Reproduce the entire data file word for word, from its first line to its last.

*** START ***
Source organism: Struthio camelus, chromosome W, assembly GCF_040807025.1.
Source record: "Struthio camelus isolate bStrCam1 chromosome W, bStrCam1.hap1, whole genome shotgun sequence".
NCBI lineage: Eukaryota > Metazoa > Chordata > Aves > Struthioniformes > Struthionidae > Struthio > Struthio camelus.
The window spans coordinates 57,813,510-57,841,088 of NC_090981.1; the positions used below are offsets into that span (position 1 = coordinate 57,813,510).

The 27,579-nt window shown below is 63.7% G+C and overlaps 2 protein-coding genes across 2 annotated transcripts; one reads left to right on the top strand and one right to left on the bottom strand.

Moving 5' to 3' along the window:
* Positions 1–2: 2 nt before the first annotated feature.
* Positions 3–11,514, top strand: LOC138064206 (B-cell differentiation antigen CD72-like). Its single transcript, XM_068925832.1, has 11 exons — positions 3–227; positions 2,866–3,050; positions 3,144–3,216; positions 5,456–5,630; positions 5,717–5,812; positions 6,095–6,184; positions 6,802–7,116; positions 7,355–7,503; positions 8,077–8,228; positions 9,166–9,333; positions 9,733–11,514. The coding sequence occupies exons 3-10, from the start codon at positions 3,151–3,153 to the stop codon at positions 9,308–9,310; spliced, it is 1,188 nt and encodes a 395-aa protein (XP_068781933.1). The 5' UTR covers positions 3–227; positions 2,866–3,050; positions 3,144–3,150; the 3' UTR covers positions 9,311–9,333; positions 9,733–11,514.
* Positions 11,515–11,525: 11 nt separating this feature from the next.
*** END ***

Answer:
Source organism: Struthio camelus, chromosome W, assembly GCF_040807025.1.
Source record: "Struthio camelus isolate bStrCam1 chromosome W, bStrCam1.hap1, whole genome shotgun sequence".
NCBI lineage: Eukaryota > Metazoa > Chordata > Aves > Struthioniformes > Struthionidae > Struthio > Struthio camelus.
The window spans coordinates 57,813,510-57,841,088 of NC_090981.1; the positions used below are offsets into that span (position 1 = coordinate 57,813,510).

The 27,579-nt window shown below is 63.7% G+C and overlaps 2 protein-coding genes across 2 annotated transcripts; one reads left to right on the top strand and one right to left on the bottom strand.

Moving 5' to 3' along the window:
* Positions 1–2: 2 nt before the first annotated feature.
* Positions 3–11,514, top strand: LOC138064206 (B-cell differentiation antigen CD72-like). Its single transcript, XM_068925832.1, has 11 exons — positions 3–227; positions 2,866–3,050; positions 3,144–3,216; positions 5,456–5,630; positions 5,717–5,812; positions 6,095–6,184; positions 6,802–7,116; positions 7,355–7,503; positions 8,077–8,228; positions 9,166–9,333; positions 9,733–11,514. The coding sequence occupies exons 3-10, from the start codon at positions 3,151–3,153 to the stop codon at positions 9,308–9,310; spliced, it is 1,188 nt and encodes a 395-aa protein (XP_068781933.1). The 5' UTR covers positions 3–227; positions 2,866–3,050; positions 3,144–3,150; the 3' UTR covers positions 9,311–9,333; positions 9,733–11,514.
* Positions 11,515–11,525: 11 nt separating this feature from the next.